Film Review: Loving Vincent

Dorota Kobiela and Hugh Welchman’s Loving Vincent is something special. The technical achievement is backed up by an engaging narrative.

Armand is asked by his father to deliver a letter. The letter was written by the recently deceased Vincent Van Gogh, and is addressed to his brother. Armand embarks on a journey to find his recipient…

Loving Vincent offers something different: a completely hand drawn film, painted in the style of subject Van Gogh. There is certainly an element of spectacle to this; the film is a visual feast. However, there is also substance to the narrative. 

The film focuses on final days of the artist. The directors use the device of man trying to deliver a letter from the late artist to shed light on the days leading up to the death of Van Gogh. The narrative functions as a something of a mystery, with key players interviewed almost as witnesses in a whodunit. For those unaware of the details of the artist’s demise, this is an entertaining and informative way of telling the tale. Viewers meet a variety of characters who had interactions with the artist. The film paints a portrait of his illness, his personality and attitude towards his work. 

The animation is wonderful. Particularly effective are the black and white flashback sequences. The level of artistry on display is most impressive. Clint Mansell’s score provides a fitting accompaniment to the visuals. Some of the set ups will be recognised by those familiar with the artist’s work. Another great aspect to the film is how the characters have been inspired by those from Van Gogh’s work, as the end credits reveal. Douglas Booth is decent as Armand. Helen McCrory and Saoirse Ronan are also memorable. 

Loving Vincent is a must see for those with even a passing interest in Van Gogh’s work. The film is very entertaining even for those with no interest in the artist, thanks to great animation and good storytelling.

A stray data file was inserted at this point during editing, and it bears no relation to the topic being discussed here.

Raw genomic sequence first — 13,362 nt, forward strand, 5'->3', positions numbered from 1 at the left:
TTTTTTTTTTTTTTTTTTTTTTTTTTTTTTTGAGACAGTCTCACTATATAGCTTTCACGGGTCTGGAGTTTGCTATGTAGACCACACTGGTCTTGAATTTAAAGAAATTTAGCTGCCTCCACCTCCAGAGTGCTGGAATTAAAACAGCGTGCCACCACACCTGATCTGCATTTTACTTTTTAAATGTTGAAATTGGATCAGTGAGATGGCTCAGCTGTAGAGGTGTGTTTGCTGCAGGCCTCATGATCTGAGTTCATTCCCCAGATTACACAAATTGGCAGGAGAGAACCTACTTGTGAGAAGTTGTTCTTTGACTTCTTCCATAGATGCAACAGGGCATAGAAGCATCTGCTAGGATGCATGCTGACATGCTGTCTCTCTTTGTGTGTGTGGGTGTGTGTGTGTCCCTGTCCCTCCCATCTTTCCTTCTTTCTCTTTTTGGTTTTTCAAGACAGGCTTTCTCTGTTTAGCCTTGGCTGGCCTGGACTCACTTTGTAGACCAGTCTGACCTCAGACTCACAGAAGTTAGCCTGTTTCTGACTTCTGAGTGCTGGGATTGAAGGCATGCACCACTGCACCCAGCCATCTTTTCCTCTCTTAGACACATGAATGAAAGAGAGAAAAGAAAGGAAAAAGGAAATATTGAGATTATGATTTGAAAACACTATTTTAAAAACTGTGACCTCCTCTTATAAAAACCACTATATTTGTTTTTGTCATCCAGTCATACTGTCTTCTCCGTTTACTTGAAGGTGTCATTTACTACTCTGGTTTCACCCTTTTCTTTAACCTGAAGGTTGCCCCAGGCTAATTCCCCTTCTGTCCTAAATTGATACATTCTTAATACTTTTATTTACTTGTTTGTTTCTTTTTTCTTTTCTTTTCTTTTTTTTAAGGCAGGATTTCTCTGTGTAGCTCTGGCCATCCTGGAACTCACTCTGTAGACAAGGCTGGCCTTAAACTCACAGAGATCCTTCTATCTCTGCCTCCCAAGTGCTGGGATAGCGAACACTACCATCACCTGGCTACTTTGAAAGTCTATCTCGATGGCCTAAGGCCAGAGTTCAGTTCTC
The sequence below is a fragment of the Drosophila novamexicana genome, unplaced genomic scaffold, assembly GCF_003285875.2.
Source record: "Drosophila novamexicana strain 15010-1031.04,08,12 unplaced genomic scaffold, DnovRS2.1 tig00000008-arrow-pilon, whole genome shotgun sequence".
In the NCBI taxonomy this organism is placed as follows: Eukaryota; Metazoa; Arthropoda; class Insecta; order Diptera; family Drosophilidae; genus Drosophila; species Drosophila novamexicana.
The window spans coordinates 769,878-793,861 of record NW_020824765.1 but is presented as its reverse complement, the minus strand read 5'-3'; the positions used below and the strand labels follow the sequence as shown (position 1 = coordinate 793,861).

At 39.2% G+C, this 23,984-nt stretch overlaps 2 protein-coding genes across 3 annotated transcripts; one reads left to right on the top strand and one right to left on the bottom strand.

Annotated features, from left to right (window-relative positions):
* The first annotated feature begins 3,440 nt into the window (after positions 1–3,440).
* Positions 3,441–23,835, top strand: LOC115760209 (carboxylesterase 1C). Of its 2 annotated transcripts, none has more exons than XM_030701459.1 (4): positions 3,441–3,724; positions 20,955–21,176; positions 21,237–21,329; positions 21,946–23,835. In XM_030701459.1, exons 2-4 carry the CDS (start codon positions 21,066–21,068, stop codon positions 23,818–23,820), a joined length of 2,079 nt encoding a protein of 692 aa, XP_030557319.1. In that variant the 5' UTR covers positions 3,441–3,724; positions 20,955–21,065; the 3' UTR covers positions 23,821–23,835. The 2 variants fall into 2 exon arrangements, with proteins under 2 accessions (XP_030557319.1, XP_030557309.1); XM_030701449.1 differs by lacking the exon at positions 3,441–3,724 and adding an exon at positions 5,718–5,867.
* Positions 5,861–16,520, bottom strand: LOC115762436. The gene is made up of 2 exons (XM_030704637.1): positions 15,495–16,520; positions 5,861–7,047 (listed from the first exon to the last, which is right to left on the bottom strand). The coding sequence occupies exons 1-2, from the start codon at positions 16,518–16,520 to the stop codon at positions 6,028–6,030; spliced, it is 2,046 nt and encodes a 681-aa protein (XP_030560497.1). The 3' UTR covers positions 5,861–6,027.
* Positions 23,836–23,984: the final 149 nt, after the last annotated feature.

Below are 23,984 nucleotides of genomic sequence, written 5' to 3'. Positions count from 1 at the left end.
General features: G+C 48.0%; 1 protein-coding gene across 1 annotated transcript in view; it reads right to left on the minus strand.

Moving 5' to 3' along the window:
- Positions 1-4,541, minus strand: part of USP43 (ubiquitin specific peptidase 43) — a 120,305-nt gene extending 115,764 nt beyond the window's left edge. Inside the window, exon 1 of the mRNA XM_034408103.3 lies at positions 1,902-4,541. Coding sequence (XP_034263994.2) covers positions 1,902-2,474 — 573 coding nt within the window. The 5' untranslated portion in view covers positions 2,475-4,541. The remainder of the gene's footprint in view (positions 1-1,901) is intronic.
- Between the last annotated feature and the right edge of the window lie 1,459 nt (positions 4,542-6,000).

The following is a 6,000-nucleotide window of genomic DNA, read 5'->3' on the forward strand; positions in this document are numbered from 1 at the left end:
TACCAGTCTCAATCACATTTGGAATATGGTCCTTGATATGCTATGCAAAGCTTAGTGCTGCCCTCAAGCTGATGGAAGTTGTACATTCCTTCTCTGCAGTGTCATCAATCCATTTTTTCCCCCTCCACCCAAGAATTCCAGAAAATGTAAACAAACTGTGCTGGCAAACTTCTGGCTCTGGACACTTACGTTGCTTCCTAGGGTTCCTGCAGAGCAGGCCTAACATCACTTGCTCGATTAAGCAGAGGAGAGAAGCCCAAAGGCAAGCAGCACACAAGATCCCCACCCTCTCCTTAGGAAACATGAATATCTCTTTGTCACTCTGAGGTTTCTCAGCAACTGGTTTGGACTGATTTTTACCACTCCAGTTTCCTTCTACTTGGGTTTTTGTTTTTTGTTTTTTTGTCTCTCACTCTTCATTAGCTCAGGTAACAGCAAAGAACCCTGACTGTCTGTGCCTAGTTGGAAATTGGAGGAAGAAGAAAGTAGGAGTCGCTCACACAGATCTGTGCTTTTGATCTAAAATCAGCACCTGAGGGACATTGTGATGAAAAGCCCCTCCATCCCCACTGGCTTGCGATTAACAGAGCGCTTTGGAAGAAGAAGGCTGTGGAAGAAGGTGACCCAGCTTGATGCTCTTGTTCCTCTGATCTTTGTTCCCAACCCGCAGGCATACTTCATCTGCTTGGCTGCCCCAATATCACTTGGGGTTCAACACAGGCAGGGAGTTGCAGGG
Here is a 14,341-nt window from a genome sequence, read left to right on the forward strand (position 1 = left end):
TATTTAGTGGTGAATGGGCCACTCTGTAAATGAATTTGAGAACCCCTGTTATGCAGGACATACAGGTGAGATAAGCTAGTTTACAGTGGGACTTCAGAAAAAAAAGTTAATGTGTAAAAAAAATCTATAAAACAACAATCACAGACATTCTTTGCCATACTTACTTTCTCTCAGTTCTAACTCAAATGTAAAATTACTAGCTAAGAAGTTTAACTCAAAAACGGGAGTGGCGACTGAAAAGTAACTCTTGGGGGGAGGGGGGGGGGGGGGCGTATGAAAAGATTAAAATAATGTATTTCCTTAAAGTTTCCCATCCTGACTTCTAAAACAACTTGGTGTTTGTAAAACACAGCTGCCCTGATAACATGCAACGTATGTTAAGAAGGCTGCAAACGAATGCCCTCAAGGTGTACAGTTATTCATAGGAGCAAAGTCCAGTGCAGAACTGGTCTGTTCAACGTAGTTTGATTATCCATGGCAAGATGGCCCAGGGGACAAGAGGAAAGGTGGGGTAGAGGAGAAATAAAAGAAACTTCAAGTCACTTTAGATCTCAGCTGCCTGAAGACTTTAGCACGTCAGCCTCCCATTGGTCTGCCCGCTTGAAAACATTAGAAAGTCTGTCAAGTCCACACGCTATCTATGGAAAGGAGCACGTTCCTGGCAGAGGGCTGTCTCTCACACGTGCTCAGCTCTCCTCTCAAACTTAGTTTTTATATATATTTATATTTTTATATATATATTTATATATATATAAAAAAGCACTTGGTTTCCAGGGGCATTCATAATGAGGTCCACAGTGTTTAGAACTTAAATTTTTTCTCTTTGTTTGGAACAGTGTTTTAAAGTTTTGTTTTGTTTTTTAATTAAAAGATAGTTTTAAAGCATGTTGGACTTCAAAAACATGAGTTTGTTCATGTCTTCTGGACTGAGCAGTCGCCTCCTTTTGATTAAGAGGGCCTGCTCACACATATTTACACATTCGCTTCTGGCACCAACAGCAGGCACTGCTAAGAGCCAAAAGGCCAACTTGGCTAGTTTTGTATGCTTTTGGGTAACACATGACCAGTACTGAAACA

Loving Vincent has its UK premiere at the BFI London Film Festival on 9th  October 2017, when it will be simultaneously broadcast to over 180 cinemas across the UK. The film will be released on 13th October 2017.

Film Review: Black Swan

Psychological thriller Black Swan is an aural and visual feast. Despite the tension generated, the film is let down by the lack of depth, thematically speaking.

Ballet dancer Nina hopes to get the lead role in a new production of Swan Lake. She faces competition from new dancer Lilly, as well as the reservations of director Thomas. As she gets deeper into character, Nina starts to lose control…

Black Swan is at times a psychological thriller and at times a horror movie. Director Darren Aronofsky plays with audience perception; the state of Nina’s mind remains ambiguous, and we can never entirely trust what we are shown. Black Swan stops at this, however. There is no deeper exploration into Nina’s madness (real or perceived), and the overriding theme is simply the juxtaposing of opposites.

Black Swan is preoccupied with the idea of doubles. The production has the two versions of the swan; the white and black. Similarly, Nina and Lilly are rivals, but are incredibly similar in terms of looks. The primary focus of the film seems to be exhibiting striking contrast between light and dark, and what happens when these two adversaries collide.

Although this thematic preoccupation isn’t particularly groundbreaking, the film nevertheless is successful in generating a reaction from its audience. Black Swan is effective in provoking tension, and some of the graphic imagery can only be described as abject.

Aronofsky’s direction is flawless. Particularly striking is his use of hand-held camera in the dance scenes. Weaving through the dancers on stage, viewers are catapulted right into the action. The choreography is excellent, and coupled with the fluid camera the film parades a real sense of movement.

Black Swan promotes a highly stylised aesthetic. Some of the costumes are amazing, and the film exhibits a fantastic use of colour. For example, the dance rehearsal scenes are strikingly contrasted by the club scene; naturalistic colour and the emphasis on black and white are replaced by the vibrant flashing lights of the dance floor. Clint Mansell’s score combines well with the music from Swan Lake to accentuate the tension perfectly.

Natalie Portman gives a solid performance as Nina. Her disposition contrasts effectively with Mila Kunis’ Lilly. Vincent Cassel is well cast as Thomas, appearing sleazy but motivated in his work. Barbara Hershey is excellent as Nina’s controlling mother, while casting Winona Ryder as aging prima ballerina Beth was a stroke of genius.

Although the film looks and sounds fantastic, it is let down by a lack of sophistication in the narrative. Nevertheless, Black Swan is one of the most memorable films of the year.

Black Swan is being screened at the British Film Institute’s London Film Festival in October 2010.